“Green belt development is a very hot topic and it’s one that is often overlooked by the government when it comes to addressing the housing crisis”.

In this article, Matt Ford (trustee and director of Woods Hardwick) argues that “it’s time politicians take their heads out of the sand and give proper consideration to green belt development”

Green belt development is a very hot topic and it’s one that is often overlooked by the government when it comes to addressing the housing crisis. 

Why? Because the general public perceive it as concreting over the countryside – despite that not being the case. This pressure is enough to deter those seeking re-election from considering the green belt as a viable option for the delivery of the homes we so desperately need. 

West Midlands Mayor, Andy Street, has generally been a great champion for the region – though when it comes to housing supply his approach to brownfield-first development raises concerns.  

However earlier this year in an interview with Sky News,  Mr Street did not completely rule green belt development out of the picture to keep his options open to voters.  

There are two issues to address here. The first being the widespread misconception of just what the green belt is and what green belt development would entail. The second being the difficulties of brownfield regeneration and its ability and availability of sites to deliver the quantity of new housing required. 

West Midlands MPs have been vocal in their stance against green belt building, but the green belt isn’t an overarching term for the countryside itself, but a spatial planning tool first introduced in the 1950s to prevent urban sprawl. 

At the time, the UK population was 51 million people, today it’s in excess of 67 million, and so the idea that the green belt should be kept sacred is outdated and unrealistic, to say the least.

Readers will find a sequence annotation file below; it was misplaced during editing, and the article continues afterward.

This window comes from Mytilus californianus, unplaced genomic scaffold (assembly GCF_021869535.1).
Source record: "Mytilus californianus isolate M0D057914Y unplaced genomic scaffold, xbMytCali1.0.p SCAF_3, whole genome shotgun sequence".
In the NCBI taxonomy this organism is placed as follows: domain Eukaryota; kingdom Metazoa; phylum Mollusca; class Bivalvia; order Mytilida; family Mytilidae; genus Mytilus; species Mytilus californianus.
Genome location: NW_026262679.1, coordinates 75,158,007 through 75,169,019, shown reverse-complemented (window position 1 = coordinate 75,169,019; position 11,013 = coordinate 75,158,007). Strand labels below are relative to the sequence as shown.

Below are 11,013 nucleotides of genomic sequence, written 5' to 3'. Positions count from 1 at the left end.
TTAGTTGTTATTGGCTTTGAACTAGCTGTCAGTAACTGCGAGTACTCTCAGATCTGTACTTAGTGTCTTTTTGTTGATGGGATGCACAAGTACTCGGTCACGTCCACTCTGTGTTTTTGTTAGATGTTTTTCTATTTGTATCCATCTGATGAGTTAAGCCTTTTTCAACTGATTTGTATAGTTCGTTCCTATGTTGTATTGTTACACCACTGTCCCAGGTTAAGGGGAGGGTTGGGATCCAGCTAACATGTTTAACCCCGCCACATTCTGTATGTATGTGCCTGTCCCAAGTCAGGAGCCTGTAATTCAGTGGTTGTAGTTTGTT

Our analysis of ONS data shows that the green belt in England covers 1.637 million hectares, which equates to 12.5% of the nation’s total land area. In contrast, a further 8.7% of land area is defined as ‘of developed use’, with just a small proportion of this described as ‘built-up’. 

This demonstrates that, where land use is concerned, the green belt far exceeds developed land and by quite some margin. When you also consider that a great deal of the green belt is thought to have been incorrectly classified as such, the opportunities to take a sensible approach to building on it are vast. 

So vast, in fact, that if we were to build on the entire green belt, it would facilitate the delivery of 73.7 million new homes. 

Of course, nobody is suggesting that we should, but to put this into perspective, there are currently just 26.4 million dwellings across England. This means the green belt could facilitate almost three times the number of homes currently built across the nation.

Regionally green belt land covers over 20% of the West Midlands and could facilitate the construction of 11.925m new homes, the second highest total of potential new homes of all regions.

The government has been woeful in meeting any housing delivery target previously set and so, one must assume, that their target of hitting just 1 million homes by the next parliament is also doomed to failure. However, were they to utilise the green belt to achieve this target, it would mean building on just 1.4% of it nationally – a minute figure given the benefit that it would bring to people’s lives by delivering the housing requirements we all need.